File this under “Signs you’ve never seen before.” It was our last night in Broome, so we made our way down to Cable Beach as we do most other nights, but this sign was flashing right at the entrance to the parking lot.
The entrance to the beach was blocked, so instead of driving our car onto the beach as we do most nights, we had to leave it in the parking lot and walk down to the sand. We were hoping to see the beach covered with egg-laying momma turtles, but no such luck. Seems like I’ve seen video of them coming ashore in the dark, so maybe we should have arrived a few hours later.
The first pet I ever owned was a California desert tortoise. Four year old little Jimmy didn’t know the difference between a turtle and a tortoise, so this particular tortoise was dubbed Myrtle the Turtle.
Which leads us to the photo below. This is Georgie, our former California desert tortoise.
About forty years ago one of Jamie’s cousins found Georgie crawling down the street in Westminster, California. California desert tortoises are not native to Orange County, so it was assumed that he had crawled away from someone’s back yard.
Jamie’s cousin scooped up Georgie and took him home. He happily patrolled Aunt Wanda and Uncle Terry’s backyard for thirty years or so, until Jamie’s cousins started having babies. Uncle Terry realized that the babies would also begin crawling around the back yard and concluded that George had to go because toddlers and tortoise poop were not compatible.
Jamie had always liked Georgie, so when she heard that he might need a new home, she volunteered us to become his new caretakers. Georgie was chauffeured 200 miles north to San Luis Obispo and immediately took up residence in our front yard. Of course, it wasn’t quite that simple. Contractors were just putting the finishing touches on our new home, so Jamie did some research to find out what kind of grass might be the healthiest for Georgie. That’s what was planted in our front yard.
Georgie kept an eye on our yard for nearly ten springs, summers and autumns. But each winter he hibernated in a cardboard box that was placed in a corner of our closet. Come springtime, Georgie and his special grass emerged in unison.
One year Georgie got sick. So sick that the exotic animal vet told us he should be taken into the house that winter, kept warm and awake, well fed, and occasionally soaked. One of our bathrooms was turned into his winter spa.
The following Spring, he once again began standing sentinel in our front yard. But Spring and even summer nights can be very cool in San Luis Obispo, so we had strict orders to bring him in each night to keep him toasty.
Georgie clearly disagreed with the doctor’s orders. We could tell that he wanted to stay out at night because he changed his behavior and began hiding himself as the sun went down each evening. Instead of finding him out in the open, we’d have to search the yard, sometimes spending a considerable amount of time poking behind every bush and under every shrub. When we finally found him, we’d take him back to his half bath hideaway inside the house.
Eventually, time caught up with Georgie. He gradually stopped grazing so we began hand-cutting his special grass and soaking it in water. We’d put it in a small pile of the grass right in front of his face in an attempt to keep him hydrated and fed. Sometimes he’d eat, sometimes he wouldn’t. He began losing weight (it’s not easy to tell when a shelled animal is losing weight).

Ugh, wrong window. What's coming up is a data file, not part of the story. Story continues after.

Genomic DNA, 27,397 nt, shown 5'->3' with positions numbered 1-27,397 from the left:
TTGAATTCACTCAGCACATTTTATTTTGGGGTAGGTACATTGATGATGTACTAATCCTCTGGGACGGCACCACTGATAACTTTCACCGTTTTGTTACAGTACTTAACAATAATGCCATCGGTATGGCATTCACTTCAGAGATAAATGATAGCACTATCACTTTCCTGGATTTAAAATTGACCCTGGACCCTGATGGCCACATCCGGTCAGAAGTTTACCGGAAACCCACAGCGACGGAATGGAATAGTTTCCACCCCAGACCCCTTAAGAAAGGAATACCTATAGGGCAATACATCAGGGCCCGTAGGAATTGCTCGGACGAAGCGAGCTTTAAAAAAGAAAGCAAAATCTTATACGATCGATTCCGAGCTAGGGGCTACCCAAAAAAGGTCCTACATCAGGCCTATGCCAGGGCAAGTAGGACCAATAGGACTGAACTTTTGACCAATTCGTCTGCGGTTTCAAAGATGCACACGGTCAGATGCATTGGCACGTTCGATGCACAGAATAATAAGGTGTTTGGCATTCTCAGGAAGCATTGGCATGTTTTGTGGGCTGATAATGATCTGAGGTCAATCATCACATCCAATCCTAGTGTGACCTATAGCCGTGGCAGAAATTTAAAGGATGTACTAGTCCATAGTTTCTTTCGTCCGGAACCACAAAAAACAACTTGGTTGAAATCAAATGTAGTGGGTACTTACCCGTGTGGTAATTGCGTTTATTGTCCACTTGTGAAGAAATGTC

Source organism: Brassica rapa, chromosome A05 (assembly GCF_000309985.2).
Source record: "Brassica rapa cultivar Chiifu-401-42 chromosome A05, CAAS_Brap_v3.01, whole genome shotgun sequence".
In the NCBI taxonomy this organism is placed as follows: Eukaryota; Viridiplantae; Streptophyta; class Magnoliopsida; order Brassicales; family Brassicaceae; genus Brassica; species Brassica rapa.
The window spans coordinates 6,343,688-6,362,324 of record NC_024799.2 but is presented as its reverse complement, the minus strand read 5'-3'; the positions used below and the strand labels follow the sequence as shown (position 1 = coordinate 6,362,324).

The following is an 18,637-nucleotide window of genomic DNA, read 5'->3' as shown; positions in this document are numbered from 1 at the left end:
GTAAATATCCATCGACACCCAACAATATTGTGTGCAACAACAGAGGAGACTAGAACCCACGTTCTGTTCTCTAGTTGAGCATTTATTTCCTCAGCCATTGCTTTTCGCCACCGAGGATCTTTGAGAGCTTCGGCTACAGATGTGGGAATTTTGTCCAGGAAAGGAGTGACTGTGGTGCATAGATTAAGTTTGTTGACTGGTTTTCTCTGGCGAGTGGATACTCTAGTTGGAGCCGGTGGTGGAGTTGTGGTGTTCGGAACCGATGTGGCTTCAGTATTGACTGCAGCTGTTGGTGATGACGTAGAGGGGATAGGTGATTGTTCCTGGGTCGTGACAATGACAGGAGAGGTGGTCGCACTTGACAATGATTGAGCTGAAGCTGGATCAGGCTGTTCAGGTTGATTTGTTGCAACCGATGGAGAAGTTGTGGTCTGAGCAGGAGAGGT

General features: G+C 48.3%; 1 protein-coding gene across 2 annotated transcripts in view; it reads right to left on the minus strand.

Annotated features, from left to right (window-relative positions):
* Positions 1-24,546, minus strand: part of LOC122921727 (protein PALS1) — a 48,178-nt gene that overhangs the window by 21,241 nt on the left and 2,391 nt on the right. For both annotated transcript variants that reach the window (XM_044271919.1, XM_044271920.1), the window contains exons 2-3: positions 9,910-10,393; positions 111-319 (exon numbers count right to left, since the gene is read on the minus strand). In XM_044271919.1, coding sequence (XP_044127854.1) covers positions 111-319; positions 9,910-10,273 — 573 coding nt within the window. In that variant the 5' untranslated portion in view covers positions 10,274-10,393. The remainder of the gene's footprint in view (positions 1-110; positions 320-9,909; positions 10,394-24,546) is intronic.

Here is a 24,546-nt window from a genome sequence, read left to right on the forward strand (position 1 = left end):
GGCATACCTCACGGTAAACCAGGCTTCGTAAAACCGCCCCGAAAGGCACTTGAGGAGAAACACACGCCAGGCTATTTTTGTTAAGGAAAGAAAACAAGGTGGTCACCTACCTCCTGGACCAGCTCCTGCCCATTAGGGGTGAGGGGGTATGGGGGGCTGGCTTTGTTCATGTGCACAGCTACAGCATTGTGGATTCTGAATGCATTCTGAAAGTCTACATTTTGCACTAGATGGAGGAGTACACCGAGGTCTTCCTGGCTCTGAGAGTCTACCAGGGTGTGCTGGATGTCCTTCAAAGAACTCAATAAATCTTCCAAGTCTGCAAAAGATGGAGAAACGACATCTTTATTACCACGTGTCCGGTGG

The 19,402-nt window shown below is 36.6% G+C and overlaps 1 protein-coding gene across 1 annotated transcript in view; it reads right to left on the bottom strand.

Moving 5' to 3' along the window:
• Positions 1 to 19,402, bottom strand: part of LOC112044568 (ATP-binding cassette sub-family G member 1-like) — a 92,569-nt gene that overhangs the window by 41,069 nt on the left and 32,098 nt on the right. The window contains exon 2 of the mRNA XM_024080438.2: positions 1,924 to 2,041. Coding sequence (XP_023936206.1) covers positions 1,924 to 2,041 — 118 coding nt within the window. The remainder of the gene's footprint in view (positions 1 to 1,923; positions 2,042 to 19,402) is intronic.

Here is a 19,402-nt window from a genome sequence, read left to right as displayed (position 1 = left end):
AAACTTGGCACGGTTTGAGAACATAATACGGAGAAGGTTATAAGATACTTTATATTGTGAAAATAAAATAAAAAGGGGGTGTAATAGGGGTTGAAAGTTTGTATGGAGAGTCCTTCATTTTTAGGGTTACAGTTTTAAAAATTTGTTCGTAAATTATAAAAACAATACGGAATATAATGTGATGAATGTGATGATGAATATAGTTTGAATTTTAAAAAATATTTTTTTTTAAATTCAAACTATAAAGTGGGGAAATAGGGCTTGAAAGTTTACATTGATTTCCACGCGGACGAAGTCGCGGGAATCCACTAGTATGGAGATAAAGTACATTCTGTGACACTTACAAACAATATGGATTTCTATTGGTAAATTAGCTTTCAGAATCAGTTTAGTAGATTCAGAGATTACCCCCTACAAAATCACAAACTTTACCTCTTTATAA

Georgie hung in there and we kept hoping he would recover, but he eventually passed away while at the vet’s office.
You wouldn’t think you could get attached to a cold-blooded reptile, but Jamie sobbed.
The vet told us that he thought Georgie might have been 75 years old. Maybe even older. It takes 15-20 years for a California desert tortoise to reach adulthood, and he was full-grown when Jamie’s cousin found him wandering down the street so he had to have been at least that old. Aunt Wanda and Uncle Terry kept him in their backyard for another 30 years and we kept him for nearly ten more. Counting backwards tell us he might have been 30-40 years old when he first joined the Robinson clan.
Georgie had a long, full life. He was loved and cared for and that probably helped him live a longer, fuller life than he would have had had he been wandering the desert, always searching for food and experiencing the extremes of hot and cold that go with that environment.
So to bring this full circle, we were really excited about the possibility of seeing some of Georgie’s second cousins crawling across the sands of Cable Beach in order to lay their eggs.
Sadly, it was not meant to be. None of them showed up on the first night of their egg-laying season, and we left Broome very early the next morning.
What a gorgeous story. The things we do for love.
We remember George well. An unusual pet for the neighborhood. Do you still have his concrete replacement?
Concrete Georgie still stands guard at our front gate, terrifying neighborhood dogs and an occasional delivery man.
Swooping up animals in the street, huh! Oh my God! It runs in the family!
There’s no running where Georgie was concerned.
I remember a couple of evening “Georgie Hunts”. He could teach camouflage courses to the military.
Wanda Robinson says
Hello , So glad your trip is still going so well. Truly enjoyed the story about George. Still miss him. Keep traveling.